As of Tuesday, July 18, 2017
GRAND COULEE DAM A cleaner Columbia River could unlock more economic potential for the Pacific Northwest, according to a new report.
In Earth Economics’ analysis of the Columbia River Basin, its natural value totals nearly $200 billion dollars annually in food, water, recreation, flood risk reduction and more.
The report also found if the basin’s ecosystem were just 10 percent healthier, $19 billion dollars of value would be added each year.
Pacific Rivers Conservation Director Greg Haller said investing in salmon recovery and other changes to make the river flow more naturally would come at little expense to the river’s other operations.
“We can have all those other values — we can still have hydropower, we can still have irrigation,” Haller said. “What we’ll get if we improve the health of the river, not only will that produce ecological benefits, but those benefits will translate into real dollar benefits.”
Haller said the purpose of the report is to push back against sentiment in the region that salmon recovery is too costly by proving there’s value in a river that recoups losses to hydropower.
He said he hopes the report influences Columbia River Treaty negotiations in 2024 between the U.S. and Canada on developing and operating dams in the region.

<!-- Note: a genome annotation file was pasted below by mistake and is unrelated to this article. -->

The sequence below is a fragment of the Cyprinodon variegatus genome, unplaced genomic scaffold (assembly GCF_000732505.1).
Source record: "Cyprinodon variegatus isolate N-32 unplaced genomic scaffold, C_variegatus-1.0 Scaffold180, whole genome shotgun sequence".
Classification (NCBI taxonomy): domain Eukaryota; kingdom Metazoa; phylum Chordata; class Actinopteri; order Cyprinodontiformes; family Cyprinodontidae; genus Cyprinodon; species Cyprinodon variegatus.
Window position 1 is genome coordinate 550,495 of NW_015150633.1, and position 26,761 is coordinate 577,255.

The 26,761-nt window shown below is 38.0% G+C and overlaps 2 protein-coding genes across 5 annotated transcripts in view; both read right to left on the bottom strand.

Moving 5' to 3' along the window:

“Right now, the treaty’s purposes are only for hydropower and flood-risk management,” he said. “What was left out in the initial treaty was the needs of fish and the river’s ecosystem.”
Upper Columbia United Tribe director D.R. Michel said recognizing the environment in the treaty is also important because it provides a chance to preserve the river for future generations.
“We can’t forget about the river. That’s very important part of this,” Michel said. “It’s not just a machine there to produce power and some of these other things. There’s a lot of other opportunities that we need to start focusing on.”
The analysis found hydropower would take a $69 million hit out of its current $3 billion a year operation in the basin if dams and reservoirs were changed to mimic spring and early-summer river flows, which are healthier for fish.